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“For the good of the country” – Murray and Royal Commissions

But nobody could accuse Walter Murray of being interested only in Saskatchewan; he responded to the call for public service in many parts of Canada. In the course of time he was to go from one Royal Commission to another. Incidentally, the first commission upon which he was called to serve was back there in Nova Scotia when the railroad freight handlers went on strike. There he was associated with a lifelong friend, Clarence McKinnon, and a satisfactory settlement was secured. But what Mrs. Murray remembered and enjoyed was that before the freight handlers went back to work after the settlement, she and her daughters were leaving Halifax for a holiday and Commissioner Murray was obliged to carry the family trunks and load them on the rail cars single handed. Again in 1931 he was appointed to a Royal Commission investigating transportation in the Dominion.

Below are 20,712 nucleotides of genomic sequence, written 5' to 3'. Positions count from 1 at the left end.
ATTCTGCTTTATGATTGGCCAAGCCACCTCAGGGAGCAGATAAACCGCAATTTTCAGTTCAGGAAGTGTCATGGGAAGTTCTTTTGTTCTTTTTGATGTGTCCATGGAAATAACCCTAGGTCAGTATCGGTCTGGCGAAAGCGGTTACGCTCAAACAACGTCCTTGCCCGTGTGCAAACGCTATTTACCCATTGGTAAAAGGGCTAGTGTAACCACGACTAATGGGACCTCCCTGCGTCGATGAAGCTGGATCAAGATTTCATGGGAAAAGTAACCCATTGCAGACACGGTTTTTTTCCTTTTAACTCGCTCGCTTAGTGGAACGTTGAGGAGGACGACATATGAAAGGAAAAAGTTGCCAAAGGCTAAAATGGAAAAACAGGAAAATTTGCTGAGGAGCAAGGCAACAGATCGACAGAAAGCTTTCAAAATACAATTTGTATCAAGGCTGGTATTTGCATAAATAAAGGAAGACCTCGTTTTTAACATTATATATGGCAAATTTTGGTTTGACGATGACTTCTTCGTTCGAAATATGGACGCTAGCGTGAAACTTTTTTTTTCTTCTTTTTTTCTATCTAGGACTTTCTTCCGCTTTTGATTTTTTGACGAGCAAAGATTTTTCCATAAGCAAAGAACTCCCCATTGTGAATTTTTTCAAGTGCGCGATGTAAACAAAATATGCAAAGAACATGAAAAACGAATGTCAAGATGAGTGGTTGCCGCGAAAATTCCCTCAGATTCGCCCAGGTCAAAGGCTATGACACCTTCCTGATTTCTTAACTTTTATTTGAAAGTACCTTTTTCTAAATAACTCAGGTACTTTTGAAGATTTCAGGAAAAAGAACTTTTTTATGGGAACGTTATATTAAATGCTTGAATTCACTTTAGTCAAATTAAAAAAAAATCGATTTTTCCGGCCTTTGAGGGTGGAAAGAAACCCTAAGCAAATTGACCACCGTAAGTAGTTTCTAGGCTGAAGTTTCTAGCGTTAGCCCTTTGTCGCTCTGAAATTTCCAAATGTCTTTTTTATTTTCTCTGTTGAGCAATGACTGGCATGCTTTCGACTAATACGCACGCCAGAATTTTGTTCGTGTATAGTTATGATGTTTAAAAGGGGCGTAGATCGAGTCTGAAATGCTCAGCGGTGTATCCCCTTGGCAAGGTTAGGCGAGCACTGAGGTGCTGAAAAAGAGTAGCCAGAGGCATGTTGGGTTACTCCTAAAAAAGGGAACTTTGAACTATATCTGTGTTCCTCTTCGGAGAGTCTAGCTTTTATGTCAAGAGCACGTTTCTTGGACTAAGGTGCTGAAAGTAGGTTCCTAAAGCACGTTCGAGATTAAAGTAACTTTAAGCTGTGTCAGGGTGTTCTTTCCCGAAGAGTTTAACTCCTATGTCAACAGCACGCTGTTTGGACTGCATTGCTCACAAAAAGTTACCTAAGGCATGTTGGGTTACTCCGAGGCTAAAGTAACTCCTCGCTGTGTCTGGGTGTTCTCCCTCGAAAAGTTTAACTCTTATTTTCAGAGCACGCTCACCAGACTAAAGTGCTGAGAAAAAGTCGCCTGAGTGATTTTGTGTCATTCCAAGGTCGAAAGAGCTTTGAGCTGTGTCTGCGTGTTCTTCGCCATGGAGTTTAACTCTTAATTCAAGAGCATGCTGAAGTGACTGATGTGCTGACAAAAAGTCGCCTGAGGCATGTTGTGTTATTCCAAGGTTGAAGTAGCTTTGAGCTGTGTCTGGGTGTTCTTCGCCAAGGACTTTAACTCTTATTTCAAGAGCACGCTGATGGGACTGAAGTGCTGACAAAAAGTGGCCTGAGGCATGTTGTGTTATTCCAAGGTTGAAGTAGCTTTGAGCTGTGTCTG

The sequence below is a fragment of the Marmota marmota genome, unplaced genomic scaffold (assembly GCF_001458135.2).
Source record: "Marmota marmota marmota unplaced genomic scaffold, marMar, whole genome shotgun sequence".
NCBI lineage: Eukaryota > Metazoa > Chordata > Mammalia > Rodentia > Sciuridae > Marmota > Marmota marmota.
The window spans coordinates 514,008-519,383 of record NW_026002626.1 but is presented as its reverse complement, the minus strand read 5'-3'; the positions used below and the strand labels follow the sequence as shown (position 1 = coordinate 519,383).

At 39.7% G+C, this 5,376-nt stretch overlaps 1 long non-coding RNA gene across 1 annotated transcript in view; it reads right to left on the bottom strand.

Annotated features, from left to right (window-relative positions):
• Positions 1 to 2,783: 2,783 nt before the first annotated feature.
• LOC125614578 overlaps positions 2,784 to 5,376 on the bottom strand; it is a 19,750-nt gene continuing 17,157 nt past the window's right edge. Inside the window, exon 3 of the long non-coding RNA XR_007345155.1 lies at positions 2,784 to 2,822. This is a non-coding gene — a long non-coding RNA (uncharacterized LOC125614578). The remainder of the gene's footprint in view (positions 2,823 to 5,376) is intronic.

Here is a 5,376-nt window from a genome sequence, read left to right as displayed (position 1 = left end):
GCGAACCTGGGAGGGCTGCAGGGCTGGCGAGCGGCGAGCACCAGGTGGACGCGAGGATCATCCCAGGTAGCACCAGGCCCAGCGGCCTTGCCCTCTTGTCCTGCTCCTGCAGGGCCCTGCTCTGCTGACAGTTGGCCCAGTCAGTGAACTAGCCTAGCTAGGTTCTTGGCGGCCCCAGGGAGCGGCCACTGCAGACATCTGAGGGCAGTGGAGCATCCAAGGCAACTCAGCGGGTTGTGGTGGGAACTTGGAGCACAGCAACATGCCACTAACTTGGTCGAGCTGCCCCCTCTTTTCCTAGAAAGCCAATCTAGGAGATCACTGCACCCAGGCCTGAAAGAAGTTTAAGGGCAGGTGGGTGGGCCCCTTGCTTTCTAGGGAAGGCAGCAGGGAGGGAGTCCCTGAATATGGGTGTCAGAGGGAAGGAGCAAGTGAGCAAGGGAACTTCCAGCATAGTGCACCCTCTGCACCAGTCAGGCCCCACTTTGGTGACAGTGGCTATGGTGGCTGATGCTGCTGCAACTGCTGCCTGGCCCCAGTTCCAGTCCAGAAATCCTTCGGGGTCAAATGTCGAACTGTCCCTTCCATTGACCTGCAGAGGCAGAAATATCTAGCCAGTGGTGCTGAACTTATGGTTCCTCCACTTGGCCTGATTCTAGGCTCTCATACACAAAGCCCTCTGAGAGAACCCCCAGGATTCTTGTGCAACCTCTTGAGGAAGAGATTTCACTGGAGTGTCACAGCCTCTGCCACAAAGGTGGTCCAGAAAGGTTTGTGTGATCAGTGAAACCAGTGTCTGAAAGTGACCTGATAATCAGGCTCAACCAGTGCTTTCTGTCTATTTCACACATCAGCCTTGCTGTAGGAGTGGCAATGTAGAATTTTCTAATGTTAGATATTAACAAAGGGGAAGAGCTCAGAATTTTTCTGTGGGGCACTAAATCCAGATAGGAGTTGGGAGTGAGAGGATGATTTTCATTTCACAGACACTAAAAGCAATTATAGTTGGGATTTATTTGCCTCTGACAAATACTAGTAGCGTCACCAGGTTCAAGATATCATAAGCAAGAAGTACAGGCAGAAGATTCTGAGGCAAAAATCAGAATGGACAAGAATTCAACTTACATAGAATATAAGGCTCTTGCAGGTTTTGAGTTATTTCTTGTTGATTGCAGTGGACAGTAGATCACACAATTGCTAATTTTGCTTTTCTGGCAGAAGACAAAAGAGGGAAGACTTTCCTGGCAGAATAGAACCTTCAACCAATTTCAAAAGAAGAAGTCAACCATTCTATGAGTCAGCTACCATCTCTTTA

Tribute by Grant MacEwan, C.B.C. August 22, 1946.

In this section we will examine two of the Royal Commissions that Walter Murray served on: The (Beatty) Commission on Professional and Technical Salaries in the Civil Service, 1928-1930 and The (Duff) Commission on Transportation, 1931-1932. The two commissions coincided with the downward spiral of the Canadian economy into the Great Depression and mark a turning point in the country’s governance and economic management.